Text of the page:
31.05.2022: Charity care provider MHA discuss putting music at the heart of the care it provides for its residents.
This piece is the last in a series of case studies on the Power of Music to highlight the importance of music to health and wellbeing.
As one of the largest employers of music therapists in dementia care, weekly individual and group music therapy sessions are provided to care home residents. But it is not just the music therapists making the music happen, care staff are trained and supported in delivering music sessions alongside the music therapists and other musicians. Music therapy has been proven to ameliorate symptoms of dementia, such as anxiety, apathy, depression and agitation.
Music therapy plays a significant role at MHA as music therapists are able to observe any changes to a resident’s health and wellbeing and care and use this information to inform care staff of changing needs, helping to enhance staff care planning and delivery.
MHA is passionate about seeing people for who they are beyond their diagnosis and in music therapy, music therapists are able to identify a resident’s abilities. They use this knowledge to advise staff on tailoring daily activities to stimulate and exercise these remaining abilities and skills.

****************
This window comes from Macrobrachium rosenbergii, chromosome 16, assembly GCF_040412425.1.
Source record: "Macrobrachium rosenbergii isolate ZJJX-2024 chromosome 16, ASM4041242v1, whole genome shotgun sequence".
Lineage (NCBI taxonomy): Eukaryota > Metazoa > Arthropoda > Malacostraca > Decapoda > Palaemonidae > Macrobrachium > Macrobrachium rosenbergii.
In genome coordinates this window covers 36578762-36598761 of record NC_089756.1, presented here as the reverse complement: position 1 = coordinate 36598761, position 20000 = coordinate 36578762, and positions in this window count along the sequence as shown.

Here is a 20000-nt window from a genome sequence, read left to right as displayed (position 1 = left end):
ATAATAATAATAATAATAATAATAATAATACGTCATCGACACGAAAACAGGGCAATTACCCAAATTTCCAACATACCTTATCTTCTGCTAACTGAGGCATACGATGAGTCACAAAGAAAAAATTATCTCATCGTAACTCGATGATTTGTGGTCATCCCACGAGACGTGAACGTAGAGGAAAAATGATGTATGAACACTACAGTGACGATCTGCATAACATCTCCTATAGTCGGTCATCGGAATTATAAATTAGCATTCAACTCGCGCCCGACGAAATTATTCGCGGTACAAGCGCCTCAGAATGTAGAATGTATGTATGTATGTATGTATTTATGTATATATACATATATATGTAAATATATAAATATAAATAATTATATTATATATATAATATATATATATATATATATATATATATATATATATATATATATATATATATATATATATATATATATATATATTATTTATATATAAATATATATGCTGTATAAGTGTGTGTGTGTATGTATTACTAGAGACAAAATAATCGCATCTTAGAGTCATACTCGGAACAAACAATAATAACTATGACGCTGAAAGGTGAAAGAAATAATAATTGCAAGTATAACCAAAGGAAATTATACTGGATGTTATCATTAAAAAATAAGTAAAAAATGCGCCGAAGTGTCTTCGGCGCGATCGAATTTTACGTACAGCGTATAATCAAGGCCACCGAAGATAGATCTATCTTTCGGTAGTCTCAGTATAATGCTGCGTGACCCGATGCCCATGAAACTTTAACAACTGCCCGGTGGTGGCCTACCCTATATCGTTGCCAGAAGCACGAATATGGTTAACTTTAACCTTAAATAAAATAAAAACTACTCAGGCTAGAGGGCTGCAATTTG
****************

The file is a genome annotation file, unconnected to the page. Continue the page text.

MHA is the first care provider to develop a music strategy for all its services. In the future, music therapists will have an advisory role to help staff embed playlists, singing and other musical activities in the everyday life of its service users across all of its services – truly embedding music in
Barbara was choosing to spend every day in her room watching TV alone since her husband passed away last year. The activity coordinator hoped music therapy would encourage her to participate in something. Barbara had never played a piano before. However, in her one-on-one music therapy sessions, Barbara really enjoyed playing a Casio keyboard with lighted keys, which automatically indicate the right keys to play. This was a big change for her and Barbara herself said how much she enjoyed the sessions. Since attending music therapy and using the Casio keyboard, she also began attending the open music
group, which was unlike her. Her engagement in playing the keyboard, and the benefits of this on her mood and her cognitive abilities has significantly increased her quality of life.
To us at MHA, the power of music signifies music’s potential to ‘unlock’ something inside us.
Read the Power of Music report from UK Music and Music for Dementia here.Back to news